Tomorrow is Father’s Day. As we know, it’s the day to honor our fathers – take them out, visit them, or at least call them or send a card. That’s wonderful (although it should be done so frequently that it’s not unusual) whenever it’s possible. Some people can’t do that for different reasons, though. Almost anyone who doesn’t have someone to call or visit on Father’s Day probably wishes they could just sleep through the entire day. I’m in that group. Some ‘without’ fathers will spend their day with their children, so that will take some of the sting out of it. My father-in-law died two years ago, my father died last year (a month before Father’s Day), and my children will be spending the day with their father. Even our grandfathers are gone. My husband and I have each other, and are very thankful for that, but we have no one to visit or call (or even parent) during the day. Last Father’s Day was a numbing blur to me, and this one seems like it’s going to be just as bad. I’ll try not to dwell on it too much, but I know I’ll sit there and wish I could have contact with my dad.
The best way to get through a tough day like that is to keep busy. It occurred to me, while I was thinking of some way to occupy my mind to make the day go by faster, that there are fathers out there who will be alone tomorrow. I’m sure some of them, like us, are in a situation they didn’t cause or want, and they will also have an emotionally difficult day.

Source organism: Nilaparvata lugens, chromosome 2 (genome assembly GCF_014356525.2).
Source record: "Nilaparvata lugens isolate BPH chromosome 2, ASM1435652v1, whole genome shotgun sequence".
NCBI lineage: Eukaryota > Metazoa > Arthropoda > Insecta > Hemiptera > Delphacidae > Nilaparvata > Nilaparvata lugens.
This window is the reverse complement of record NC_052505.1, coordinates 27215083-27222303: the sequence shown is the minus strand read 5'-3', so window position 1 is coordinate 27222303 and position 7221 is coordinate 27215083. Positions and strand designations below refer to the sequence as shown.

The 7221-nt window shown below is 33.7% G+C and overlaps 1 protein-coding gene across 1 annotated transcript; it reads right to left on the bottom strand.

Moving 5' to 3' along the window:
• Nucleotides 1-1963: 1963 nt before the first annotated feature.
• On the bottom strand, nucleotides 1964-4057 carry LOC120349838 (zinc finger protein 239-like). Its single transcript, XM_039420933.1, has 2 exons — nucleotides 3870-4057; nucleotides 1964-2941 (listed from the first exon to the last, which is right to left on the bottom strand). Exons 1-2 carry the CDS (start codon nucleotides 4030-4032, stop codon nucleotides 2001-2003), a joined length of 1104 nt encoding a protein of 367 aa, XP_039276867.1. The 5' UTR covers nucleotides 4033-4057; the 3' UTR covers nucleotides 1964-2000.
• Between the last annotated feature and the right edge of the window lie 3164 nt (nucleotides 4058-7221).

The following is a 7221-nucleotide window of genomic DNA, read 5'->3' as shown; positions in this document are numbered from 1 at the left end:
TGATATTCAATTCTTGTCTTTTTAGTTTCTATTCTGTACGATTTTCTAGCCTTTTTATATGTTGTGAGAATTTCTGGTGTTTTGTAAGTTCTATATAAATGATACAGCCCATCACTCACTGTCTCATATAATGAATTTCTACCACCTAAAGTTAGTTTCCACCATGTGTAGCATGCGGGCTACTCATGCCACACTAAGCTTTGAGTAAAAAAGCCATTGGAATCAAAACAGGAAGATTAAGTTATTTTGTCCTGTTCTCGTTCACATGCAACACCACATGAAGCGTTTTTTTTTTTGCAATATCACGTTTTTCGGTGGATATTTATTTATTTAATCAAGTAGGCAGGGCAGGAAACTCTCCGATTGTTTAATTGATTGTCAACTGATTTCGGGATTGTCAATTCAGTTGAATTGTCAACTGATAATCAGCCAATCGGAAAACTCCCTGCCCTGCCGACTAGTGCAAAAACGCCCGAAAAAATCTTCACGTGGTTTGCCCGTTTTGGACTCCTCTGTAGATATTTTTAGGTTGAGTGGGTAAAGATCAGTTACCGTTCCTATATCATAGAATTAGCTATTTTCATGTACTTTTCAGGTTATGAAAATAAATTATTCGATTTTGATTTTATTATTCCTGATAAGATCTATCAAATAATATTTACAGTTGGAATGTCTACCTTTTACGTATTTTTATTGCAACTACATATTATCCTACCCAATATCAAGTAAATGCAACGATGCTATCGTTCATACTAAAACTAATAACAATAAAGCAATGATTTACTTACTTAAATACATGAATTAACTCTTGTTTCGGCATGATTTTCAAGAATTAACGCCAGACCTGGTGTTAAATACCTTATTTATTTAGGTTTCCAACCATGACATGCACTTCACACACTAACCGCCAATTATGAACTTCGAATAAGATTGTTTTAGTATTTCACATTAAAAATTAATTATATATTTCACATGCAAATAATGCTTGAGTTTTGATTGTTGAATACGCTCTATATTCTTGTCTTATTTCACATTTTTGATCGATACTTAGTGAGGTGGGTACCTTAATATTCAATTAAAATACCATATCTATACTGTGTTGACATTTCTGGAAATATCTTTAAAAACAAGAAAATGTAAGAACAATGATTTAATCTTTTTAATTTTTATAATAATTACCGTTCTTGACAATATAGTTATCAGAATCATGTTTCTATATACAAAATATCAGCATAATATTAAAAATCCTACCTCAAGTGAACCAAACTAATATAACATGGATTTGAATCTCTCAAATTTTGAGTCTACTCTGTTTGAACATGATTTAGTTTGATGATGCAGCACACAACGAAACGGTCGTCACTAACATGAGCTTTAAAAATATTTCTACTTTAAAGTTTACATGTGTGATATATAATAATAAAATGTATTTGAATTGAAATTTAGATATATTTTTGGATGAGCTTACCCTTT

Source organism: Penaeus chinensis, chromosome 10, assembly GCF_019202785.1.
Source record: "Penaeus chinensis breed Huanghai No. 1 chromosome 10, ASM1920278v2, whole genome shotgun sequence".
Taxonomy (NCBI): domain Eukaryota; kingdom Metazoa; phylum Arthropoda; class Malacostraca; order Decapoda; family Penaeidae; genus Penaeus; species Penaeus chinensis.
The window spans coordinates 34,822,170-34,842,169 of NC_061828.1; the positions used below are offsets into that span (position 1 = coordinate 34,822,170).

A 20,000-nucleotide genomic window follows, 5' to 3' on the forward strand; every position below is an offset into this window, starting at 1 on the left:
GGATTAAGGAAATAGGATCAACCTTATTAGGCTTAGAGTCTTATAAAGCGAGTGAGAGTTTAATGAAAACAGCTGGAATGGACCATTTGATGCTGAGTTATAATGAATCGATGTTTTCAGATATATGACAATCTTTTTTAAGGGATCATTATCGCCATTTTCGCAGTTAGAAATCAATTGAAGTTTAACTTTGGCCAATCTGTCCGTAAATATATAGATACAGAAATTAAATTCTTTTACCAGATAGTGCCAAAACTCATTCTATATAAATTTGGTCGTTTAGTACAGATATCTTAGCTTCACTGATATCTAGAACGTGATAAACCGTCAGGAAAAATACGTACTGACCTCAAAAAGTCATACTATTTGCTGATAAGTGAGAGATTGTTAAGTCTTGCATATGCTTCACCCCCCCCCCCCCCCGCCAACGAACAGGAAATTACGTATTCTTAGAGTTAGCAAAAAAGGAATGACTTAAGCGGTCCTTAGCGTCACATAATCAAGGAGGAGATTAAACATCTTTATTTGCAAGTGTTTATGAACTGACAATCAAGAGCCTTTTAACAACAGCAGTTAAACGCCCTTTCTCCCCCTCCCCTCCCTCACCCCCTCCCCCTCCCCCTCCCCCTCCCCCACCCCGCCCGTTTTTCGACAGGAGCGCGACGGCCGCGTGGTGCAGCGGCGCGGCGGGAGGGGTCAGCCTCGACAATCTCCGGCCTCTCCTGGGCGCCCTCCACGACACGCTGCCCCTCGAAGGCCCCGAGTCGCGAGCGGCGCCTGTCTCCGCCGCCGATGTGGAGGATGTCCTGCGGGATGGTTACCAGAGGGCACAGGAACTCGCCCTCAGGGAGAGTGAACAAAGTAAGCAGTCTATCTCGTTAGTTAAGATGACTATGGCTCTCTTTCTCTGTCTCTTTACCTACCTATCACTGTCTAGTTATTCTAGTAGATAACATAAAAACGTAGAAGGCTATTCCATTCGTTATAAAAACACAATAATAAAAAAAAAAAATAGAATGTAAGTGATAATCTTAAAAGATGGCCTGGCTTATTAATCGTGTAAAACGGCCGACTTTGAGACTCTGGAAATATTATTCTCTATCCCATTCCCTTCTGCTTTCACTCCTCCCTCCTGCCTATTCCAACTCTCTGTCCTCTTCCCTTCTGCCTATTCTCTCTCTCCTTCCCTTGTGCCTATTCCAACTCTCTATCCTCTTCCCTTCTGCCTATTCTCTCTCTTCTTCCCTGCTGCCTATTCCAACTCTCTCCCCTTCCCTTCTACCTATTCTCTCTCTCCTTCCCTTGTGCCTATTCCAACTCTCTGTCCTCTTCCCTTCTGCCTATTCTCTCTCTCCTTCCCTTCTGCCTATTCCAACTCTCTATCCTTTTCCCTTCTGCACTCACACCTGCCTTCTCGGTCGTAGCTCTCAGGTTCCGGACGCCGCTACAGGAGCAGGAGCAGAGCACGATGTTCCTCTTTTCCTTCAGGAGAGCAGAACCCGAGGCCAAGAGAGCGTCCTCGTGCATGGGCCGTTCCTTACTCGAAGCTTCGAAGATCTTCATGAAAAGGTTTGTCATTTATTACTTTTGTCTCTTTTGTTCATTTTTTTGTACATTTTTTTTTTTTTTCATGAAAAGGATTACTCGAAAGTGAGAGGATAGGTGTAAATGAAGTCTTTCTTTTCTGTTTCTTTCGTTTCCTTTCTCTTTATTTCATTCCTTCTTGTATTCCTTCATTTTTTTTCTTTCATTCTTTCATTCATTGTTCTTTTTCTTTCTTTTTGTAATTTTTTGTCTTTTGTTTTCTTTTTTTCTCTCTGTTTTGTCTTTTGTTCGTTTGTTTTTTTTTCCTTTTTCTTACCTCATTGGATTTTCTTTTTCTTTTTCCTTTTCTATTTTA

So, I want to figure out how to connect with someone who is a father but has no one to visit him. I just thought of this idea today, and I’m still working through how to accomplish what I want to do. I plan to try contacting a local VA hospital or nursing home. I would really love to spend time with someone who cannot see his own children for whatever reason.
If all else fails, I might end up driving around with sandwiches to hand out to the homeless. It’s not the same as visiting someone else’s father, but helping others gives a sense of purpose, and can brighten everyone’s day.
While searching for information earlier today, I found different websites that have ideas of other ways spend the day for those of us without a father to call or visit. One suggestion I liked is to spend time doing something your father loved to do when he was alive, whether it’s going to one of his favorite places or listening to his favorite music. Of course, there were others such as visiting his grave, or writing down your feelings.
I know I will spend some of the day just thinking about my dad, and how much I miss him. That’s nothing new, though.